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If you're a renter, you may believe you don’t need any insurance because the property’s owner must be insured. Then one, bleak day you come home to find that your door is hanging ajar and you're no longer the proud owner of a big-screen HDTV, a microwave, a Blu-Ray player, a computer and an expensive stereo. You ask your landlord for the name of his insurance company so that you can file a claim and are absolutely knocked over when you learn his insurance doesn't cover your possessions. And he's not lying either. The only way you could get reimbursed for your losses is if you had renter’s insurance which you don't.
What is renter’s insurance?
The simplest explanation of renter's insurance is its insurance that covers your belongings in case of a loss due to theft, fire, water, vandalism and a host of other perils. In addition, it can provide coverage in the event you're held liable for injury to other people or damage to their property. For example, if a friend were to trip over a rug in your house and suffer a broken arm, this insurance would protect you from having to pay for her or his medical bills if you were found legally responsible for the accident.
How much coverage do you need?
Every room in your apartment or house has things of value. Sit down and make a list of them. Nothing is too inconsequential to be left off the list. Those little keepsake items, Blu-ray Discs, LPs, your computer mouse and your great-grandmother’s silverware are all worth something. If you're not sure what some things are worth, you'll need to go online – maybe to eBay – and do some research to determine their value. Next, cross off those things on your list you feel you could live without or replace on your own.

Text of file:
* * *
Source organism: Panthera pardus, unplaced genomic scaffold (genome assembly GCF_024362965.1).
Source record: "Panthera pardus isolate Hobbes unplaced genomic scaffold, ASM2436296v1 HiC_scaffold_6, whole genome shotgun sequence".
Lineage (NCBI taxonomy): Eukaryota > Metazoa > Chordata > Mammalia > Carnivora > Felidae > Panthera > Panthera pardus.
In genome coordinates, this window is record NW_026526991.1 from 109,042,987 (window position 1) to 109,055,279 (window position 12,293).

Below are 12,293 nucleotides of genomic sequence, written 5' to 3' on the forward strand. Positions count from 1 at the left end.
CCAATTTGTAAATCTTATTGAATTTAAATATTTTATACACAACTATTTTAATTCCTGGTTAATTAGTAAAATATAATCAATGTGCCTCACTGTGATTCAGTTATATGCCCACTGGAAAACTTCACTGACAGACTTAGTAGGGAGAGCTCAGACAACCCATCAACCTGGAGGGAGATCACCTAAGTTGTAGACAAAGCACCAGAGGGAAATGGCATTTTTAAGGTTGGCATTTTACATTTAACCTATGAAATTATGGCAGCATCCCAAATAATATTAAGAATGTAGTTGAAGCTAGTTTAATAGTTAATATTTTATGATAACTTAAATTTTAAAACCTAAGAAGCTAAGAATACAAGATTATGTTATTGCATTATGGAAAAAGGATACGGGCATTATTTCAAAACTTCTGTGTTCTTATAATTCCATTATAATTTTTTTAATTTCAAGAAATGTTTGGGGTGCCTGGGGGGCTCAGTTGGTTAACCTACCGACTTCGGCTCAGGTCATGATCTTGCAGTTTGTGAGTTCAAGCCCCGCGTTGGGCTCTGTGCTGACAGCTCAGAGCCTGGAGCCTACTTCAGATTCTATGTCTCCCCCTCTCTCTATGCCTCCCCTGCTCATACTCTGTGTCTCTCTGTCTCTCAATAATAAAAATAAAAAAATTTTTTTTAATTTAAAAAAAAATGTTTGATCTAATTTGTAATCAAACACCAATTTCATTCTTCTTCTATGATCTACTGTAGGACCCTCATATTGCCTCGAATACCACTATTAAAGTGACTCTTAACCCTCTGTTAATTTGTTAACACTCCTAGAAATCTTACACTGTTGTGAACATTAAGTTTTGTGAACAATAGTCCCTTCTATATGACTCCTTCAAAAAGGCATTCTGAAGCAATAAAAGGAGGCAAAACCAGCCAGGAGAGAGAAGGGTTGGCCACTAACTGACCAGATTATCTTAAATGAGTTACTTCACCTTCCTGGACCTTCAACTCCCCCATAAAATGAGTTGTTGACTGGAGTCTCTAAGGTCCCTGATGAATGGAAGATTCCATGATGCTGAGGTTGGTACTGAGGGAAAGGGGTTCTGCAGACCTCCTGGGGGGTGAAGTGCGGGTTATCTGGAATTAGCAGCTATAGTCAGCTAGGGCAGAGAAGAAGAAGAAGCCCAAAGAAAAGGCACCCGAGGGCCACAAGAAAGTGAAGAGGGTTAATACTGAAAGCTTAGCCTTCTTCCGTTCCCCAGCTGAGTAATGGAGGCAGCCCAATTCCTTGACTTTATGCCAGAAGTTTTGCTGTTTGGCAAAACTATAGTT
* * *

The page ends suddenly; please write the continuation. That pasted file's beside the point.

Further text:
Now that you have a list of all the important things in your life and their values you will need to total up the numbers and odds are you'll be shocked at what your stuff is worth. And this is why you need renter’s insurance.
Actual Cash Value insurance
The two basic types of renter's insurance are Replacement Cost and Actual Cash Value. Both of these refer to the amount of money you will receive in the event of a loss. The less expensive of the two is Actual Cash Value as what it means is that how much you would be reimbursed for any lost or stolen items will depend on their current cash value at the time of the loss. As an example of this, if you bought a $500 stereo six years ago your insurance company would look at it not in terms of that $500 but how much you could sell it to someone today. If the insurance company feels you could only get $200 for it now, then that's probably what you will be reimbursed.
Replacement Cost insurance
This is the more expensive of the two types of renter's insurance because the insurance company would reimburse you for the full retail price of any items you lost. So with this insurance you'd be reimbursed based on what that $500 stereo would cost you to go out and buy a new one.